H Platoon is required to maneuver 3 sections of men 100 meters, at which time the artillery barrage will be lifted and then H Platoon will be assigned the task of closing the last 100 meters and capture the Trench section known as the Teacher Trench. In order to capture this trench they must get at least three grenades into the Teacher Trench or the Lewis gun section has to enter the trench. Students will do the Vimy Glide the length of one football field then turn around and go back to attack the teacher’s trench.
As Platoon Commander, you, Lieutenant (student’s name) _______________, must inform your section leaders of the mission that is required of them.
Maps must be given out to the men that will display the terrain and obstacles that they will have to overcome. These obstacles will include barbed wire, huge craters in the ground that must be bypassed, plus two machine gun firing areas. The football field will have sections marked off as barbed wire and tarps will be tacked down and represent creators that require movement around.
The advancement of the platoon will be scheduled according to a specific time allotment. They must follow the advancement of the barrage within the allotted time of 3 minutes per 100 yards.
Any wounded soldier will unfortunately remain upon the battlefield until medics can recover the wounded. The Lewis gun section must make sure that the Lewis gun stays engaged throughout the attack.
Students will watch the video tape of the H platoon assault on the Teachers Trench. Students were required to write a one to two page synopsis on what they learned from this experience. They are required to state what was successful about the mission and what failed. The students are required to hand in their maps of the 100 meters that they had to cross.
Conditions for the Exercise
The boundaries and obstacles of the field have been marked by pylons. The students are given the dimensions of these obstacles so that they can mark them on their maps. Where the machine gun pits have been established they will be in the form of two teachers throwing water balloons at the troops. If students come in contact with the spray of the water, they must assume that they have been either killed in action or are wounded. Students should be wearing shorts so that if they are sprayed by the water balloons they know that they have been wounded and therefore will be out of commission. At the front of the Teachers Trench will be another machine gun pit that has to be overcome. The Teachers Trench would be made out of gym mats. The raid will end when the grenade or the Lewis gun sections enter the trench. The grenades will be in the form of bean bags. One grenade section will have at least 3 grenades per person. All members of your assault platoon will be required to bring a back pack that will support at least 40 pounds of equipment on their person. Have someone video tape this event.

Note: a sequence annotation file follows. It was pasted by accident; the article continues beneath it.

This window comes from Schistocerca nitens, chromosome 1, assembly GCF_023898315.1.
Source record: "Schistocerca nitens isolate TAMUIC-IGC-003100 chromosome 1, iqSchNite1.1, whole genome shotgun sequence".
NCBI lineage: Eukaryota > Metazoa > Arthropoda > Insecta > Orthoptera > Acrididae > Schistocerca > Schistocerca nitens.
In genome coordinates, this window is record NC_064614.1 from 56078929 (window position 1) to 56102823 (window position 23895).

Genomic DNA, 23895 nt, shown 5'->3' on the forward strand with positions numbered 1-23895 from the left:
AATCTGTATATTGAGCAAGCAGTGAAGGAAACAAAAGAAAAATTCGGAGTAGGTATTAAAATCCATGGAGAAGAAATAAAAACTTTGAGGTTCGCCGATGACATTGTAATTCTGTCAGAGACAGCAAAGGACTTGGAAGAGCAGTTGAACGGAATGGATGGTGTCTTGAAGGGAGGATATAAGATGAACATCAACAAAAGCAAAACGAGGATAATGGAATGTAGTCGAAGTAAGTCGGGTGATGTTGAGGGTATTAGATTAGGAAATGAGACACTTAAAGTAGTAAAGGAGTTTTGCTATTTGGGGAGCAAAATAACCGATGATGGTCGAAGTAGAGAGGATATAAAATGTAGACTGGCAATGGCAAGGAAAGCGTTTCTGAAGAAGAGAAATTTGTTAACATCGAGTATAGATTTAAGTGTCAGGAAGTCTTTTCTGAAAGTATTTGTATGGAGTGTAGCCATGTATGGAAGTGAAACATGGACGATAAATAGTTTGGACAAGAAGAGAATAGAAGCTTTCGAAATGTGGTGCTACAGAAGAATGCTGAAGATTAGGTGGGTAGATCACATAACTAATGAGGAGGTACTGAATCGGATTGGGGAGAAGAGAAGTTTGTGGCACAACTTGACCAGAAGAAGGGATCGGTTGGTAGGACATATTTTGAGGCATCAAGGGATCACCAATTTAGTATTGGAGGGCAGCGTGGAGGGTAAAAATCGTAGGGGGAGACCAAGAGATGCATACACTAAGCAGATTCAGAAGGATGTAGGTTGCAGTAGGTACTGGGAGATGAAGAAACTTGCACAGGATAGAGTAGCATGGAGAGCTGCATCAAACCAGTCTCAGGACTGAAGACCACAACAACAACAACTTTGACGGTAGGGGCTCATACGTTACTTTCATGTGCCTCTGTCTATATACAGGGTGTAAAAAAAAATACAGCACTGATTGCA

We Stand on Guard, An Illustrated History of the Canadian Army. John Marteinson, 1992 Ovale Publications
At Vimy Ridge Canada’s Greatest World War I Victory. Hugh Brewster, Scholastic Canada Ltd.
Veterans Affairs Canada
The Canadian Encyclopedia